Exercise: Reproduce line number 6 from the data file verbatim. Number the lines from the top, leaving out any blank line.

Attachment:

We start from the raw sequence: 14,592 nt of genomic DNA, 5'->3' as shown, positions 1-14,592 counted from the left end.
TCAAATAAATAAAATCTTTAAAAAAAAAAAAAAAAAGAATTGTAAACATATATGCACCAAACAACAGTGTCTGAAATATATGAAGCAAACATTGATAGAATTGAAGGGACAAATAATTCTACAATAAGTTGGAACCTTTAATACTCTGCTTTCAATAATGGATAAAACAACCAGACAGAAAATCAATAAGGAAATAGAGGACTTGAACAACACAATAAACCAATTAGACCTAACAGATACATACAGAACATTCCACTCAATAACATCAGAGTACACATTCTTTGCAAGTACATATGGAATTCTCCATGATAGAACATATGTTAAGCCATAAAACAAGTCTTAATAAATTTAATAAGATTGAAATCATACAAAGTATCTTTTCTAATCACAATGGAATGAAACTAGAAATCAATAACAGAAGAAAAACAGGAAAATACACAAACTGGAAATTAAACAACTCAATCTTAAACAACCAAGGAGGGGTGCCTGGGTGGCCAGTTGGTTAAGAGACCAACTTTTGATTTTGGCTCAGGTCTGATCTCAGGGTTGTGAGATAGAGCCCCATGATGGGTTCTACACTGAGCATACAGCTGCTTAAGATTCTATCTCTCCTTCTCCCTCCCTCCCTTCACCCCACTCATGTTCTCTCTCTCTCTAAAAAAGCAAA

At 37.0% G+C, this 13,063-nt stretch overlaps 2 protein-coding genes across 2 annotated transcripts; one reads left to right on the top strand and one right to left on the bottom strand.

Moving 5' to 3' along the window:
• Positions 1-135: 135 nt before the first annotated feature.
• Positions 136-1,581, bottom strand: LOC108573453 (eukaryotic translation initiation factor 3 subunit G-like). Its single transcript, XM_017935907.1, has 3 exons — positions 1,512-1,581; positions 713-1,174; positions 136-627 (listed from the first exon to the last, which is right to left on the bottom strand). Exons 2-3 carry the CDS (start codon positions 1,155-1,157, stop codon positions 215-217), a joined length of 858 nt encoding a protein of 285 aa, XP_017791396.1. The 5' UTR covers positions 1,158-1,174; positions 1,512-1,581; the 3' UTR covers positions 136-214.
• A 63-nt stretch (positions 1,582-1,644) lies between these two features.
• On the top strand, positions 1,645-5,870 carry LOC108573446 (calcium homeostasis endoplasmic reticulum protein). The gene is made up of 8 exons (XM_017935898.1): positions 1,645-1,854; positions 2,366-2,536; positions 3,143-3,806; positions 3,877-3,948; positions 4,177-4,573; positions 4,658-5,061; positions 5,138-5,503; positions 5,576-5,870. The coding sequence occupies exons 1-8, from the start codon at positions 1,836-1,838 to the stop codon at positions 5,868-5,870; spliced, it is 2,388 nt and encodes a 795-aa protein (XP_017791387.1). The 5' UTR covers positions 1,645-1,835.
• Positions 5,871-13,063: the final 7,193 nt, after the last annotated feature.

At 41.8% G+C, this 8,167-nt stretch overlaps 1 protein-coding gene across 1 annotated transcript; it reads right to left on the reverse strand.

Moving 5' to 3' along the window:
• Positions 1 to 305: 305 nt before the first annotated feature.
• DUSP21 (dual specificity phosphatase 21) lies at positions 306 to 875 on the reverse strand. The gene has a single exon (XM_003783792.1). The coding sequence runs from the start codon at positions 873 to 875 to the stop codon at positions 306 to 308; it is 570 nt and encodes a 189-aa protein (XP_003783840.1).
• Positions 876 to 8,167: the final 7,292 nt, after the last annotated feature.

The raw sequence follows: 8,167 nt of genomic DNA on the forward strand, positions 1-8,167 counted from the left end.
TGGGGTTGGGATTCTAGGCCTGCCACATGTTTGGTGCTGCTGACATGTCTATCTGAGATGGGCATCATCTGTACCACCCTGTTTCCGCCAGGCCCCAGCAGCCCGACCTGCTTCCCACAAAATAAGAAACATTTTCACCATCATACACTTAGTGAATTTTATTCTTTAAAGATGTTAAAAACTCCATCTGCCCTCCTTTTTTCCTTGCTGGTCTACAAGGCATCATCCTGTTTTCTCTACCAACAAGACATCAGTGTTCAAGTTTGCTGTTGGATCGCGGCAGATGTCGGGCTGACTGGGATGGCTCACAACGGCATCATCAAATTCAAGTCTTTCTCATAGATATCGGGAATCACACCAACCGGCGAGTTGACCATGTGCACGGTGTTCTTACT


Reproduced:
• Positions 136-1,581, bottom strand: LOC108573453 (eukaryotic translation initiation factor 3 subunit G-like). Its single transcript, XM_017935907.1, has 3 exons — positions 1,512-1,581; positions 713-1,174; positions 136-627 (listed from the first exon to the last, which is right to left on the bottom strand). Exons 2-3 carry the CDS (start codon positions 1,155-1,157, stop codon positions 215-217), a joined length of 858 nt encoding a protein of 285 aa, XP_017791396.1. The 5' UTR covers positions 1,158-1,174; positions 1,512-1,581; the 3' UTR covers positions 136-214.